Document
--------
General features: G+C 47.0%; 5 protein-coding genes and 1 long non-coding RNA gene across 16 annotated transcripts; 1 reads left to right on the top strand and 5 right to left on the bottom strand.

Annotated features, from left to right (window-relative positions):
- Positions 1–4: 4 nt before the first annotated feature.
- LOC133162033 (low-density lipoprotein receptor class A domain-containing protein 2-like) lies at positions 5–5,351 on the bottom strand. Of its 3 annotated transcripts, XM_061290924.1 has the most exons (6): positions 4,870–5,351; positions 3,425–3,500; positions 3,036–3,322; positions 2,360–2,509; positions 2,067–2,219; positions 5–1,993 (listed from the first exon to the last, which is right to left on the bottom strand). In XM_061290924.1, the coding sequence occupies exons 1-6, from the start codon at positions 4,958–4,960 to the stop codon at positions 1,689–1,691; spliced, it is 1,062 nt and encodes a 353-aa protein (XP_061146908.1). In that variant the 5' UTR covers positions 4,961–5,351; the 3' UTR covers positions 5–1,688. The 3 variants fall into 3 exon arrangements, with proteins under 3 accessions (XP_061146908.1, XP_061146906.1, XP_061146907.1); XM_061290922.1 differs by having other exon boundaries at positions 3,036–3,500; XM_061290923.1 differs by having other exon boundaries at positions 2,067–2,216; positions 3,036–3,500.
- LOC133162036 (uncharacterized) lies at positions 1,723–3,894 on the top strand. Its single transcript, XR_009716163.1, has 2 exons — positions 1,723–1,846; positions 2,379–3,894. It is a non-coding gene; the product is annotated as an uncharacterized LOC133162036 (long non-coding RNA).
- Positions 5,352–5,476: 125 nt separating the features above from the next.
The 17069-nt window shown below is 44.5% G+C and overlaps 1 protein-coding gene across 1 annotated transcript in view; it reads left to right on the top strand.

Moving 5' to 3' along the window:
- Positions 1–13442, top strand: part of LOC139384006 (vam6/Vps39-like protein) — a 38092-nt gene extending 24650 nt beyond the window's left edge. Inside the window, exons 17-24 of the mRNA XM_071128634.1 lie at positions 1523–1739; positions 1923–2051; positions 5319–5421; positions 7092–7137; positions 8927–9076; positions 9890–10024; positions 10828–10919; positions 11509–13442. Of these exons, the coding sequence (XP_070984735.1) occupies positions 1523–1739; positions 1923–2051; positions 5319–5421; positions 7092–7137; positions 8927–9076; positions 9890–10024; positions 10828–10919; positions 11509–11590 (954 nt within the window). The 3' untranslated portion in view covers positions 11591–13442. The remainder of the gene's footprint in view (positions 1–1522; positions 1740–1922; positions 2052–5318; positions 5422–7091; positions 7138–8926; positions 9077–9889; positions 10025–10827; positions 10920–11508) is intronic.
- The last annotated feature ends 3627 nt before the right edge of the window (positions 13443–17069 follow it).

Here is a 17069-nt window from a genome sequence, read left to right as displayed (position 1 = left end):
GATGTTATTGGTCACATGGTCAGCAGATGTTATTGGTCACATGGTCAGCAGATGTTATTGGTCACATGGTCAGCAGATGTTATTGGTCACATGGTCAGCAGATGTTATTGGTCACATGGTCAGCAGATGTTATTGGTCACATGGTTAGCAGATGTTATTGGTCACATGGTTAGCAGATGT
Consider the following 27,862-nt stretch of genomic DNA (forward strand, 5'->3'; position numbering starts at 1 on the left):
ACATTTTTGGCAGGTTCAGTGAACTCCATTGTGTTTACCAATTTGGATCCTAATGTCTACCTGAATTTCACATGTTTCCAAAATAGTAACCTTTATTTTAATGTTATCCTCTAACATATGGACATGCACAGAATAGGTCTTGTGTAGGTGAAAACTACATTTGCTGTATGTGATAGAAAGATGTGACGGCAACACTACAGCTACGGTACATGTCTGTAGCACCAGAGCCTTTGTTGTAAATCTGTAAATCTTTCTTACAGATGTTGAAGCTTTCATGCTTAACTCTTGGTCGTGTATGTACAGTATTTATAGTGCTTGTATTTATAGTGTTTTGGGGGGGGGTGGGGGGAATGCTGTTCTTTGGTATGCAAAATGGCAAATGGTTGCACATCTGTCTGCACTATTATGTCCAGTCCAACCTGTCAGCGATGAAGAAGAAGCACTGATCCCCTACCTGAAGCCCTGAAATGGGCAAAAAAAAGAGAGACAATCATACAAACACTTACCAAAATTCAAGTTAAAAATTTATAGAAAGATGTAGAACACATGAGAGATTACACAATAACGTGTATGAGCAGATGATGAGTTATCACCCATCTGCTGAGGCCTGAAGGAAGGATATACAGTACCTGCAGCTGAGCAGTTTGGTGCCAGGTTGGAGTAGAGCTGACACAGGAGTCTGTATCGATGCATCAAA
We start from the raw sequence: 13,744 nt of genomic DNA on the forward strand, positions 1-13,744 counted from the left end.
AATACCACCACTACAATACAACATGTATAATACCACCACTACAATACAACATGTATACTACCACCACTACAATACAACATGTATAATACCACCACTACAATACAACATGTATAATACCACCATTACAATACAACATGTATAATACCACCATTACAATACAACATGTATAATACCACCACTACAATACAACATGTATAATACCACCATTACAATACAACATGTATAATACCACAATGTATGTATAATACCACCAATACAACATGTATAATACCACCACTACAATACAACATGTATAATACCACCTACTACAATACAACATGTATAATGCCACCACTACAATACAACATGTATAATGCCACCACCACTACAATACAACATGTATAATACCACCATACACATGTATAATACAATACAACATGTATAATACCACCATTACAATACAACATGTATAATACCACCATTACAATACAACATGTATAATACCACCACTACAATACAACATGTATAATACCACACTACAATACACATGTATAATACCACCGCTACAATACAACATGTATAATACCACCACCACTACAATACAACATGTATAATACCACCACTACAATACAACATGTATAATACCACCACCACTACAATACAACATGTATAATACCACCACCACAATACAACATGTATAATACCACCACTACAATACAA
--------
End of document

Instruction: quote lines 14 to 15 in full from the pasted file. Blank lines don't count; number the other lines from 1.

ACATTTTTGGCAGGTTCAGTGAACTCCATTGTGTTTACCAATTTGGATCCTAATGTCTACCTGAATTTCACATGTTTCCAAAATAGTAACCTTTATTTTAATGTTATCCTCTAACATATGGACATGCACAGAATAGGTCTTGTGTAGGTGAAAACTACATTTGCTGTATGTGATAGAAAGATGTGACGGCAACACTACAGCTACGGTACATGTCTGTAGCACCAGAGCCTTTGTTGTAAATCTGTAAATCTTTCTTACAGATGTTGAAGCTTTCATGCTTAACTCTTGGTCGTGTATGTACAGTATTTATAGTGCTTGTATTTATAGTGTTTTGGGGGGGGGTGGGGGGAATGCTGTTCTTTGGTATGCAAAATGGCAAATGGTTGCACATCTGTCTGCACTATTATGTCCAGTCCAACCTGTCAGCGATGAAGAAGAAGCACTGATCCCCTACCTGAAGCCCTGAAATGGGCAAAAAAAAGAGAGACAATCATACAAACACTTACCAAAATTCAAGTTAAAAATTTATAGAAAGATGTAGAACACATGAGAGATTACACAATAACGTGTATGAGCAGATGATGAGTTATCACCCATCTGCTGAGGCCTGAAGGAAGGATATACAGTACCTGCAGCTGAGCAGTTTGGTGCCAGGTTGGAGTAGAGCTGACACAGGAGTCTGTATCGATGCATCAAA
We start from the raw sequence: 13,744 nt of genomic DNA on the forward strand, positions 1-13,744 counted from the left end.